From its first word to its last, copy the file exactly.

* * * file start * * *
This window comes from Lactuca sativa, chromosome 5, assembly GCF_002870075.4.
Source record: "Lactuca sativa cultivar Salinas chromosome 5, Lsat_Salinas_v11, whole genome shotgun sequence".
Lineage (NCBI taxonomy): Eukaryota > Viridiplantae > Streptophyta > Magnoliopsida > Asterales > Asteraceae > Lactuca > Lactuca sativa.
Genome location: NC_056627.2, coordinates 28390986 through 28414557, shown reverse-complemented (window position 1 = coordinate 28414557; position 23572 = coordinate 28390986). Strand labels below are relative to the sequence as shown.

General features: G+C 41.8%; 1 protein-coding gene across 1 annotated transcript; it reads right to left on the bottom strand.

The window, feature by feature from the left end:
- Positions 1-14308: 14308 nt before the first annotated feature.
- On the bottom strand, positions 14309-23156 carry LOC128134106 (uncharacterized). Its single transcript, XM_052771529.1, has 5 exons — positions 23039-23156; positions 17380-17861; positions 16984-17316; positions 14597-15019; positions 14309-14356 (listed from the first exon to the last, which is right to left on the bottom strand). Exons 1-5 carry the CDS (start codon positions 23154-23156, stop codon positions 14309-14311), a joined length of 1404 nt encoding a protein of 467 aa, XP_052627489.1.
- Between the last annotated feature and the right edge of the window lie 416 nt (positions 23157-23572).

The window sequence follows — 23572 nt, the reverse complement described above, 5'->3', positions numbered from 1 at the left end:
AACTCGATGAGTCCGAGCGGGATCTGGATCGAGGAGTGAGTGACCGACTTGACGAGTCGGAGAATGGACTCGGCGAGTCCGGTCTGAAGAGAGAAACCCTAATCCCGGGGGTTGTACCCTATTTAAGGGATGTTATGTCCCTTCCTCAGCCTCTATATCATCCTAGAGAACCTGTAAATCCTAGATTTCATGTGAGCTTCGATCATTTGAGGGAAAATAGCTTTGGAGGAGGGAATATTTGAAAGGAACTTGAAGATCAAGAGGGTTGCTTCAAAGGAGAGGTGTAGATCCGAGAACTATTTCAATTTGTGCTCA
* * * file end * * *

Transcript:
This window comes from Lactuca sativa, chromosome 5, assembly GCF_002870075.4.
Source record: "Lactuca sativa cultivar Salinas chromosome 5, Lsat_Salinas_v11, whole genome shotgun sequence".
Lineage (NCBI taxonomy): Eukaryota > Viridiplantae > Streptophyta > Magnoliopsida > Asterales > Asteraceae > Lactuca > Lactuca sativa.
Genome location: NC_056627.2, coordinates 28390986 through 28414557, shown reverse-complemented (window position 1 = coordinate 28414557; position 23572 = coordinate 28390986). Strand labels below are relative to the sequence as shown.

General features: G+C 41.8%; 1 protein-coding gene across 1 annotated transcript; it reads right to left on the bottom strand.

The window, feature by feature from the left end:
- Positions 1-14308: 14308 nt before the first annotated feature.
- On the bottom strand, positions 14309-23156 carry LOC128134106 (uncharacterized). Its single transcript, XM_052771529.1, has 5 exons — positions 23039-23156; positions 17380-17861; positions 16984-17316; positions 14597-15019; positions 14309-14356 (listed from the first exon to the last, which is right to left on the bottom strand). Exons 1-5 carry the CDS (start codon positions 23154-23156, stop codon positions 14309-14311), a joined length of 1404 nt encoding a protein of 467 aa, XP_052627489.1.
- Between the last annotated feature and the right edge of the window lie 416 nt (positions 23157-23572).

The window sequence follows — 23572 nt, the reverse complement described above, 5'->3', positions numbered from 1 at the left end:
AACTCGATGAGTCCGAGCGGGATCTGGATCGAGGAGTGAGTGACCGACTTGACGAGTCGGAGAATGGACTCGGCGAGTCCGGTCTGAAGAGAGAAACCCTAATCCCGGGGGTTGTACCCTATTTAAGGGATGTTATGTCCCTTCCTCAGCCTCTATATCATCCTAGAGAACCTGTAAATCCTAGATTTCATGTGAGCTTCGATCATTTGAGGGAAAATAGCTTTGGAGGAGGGAATATTTGAAAGGAACTTGAAGATCAAGAGGGTTGCTTCAAAGGAGAGGTGTAGATCCGAGAACTATTTCAATTTGTGCTCA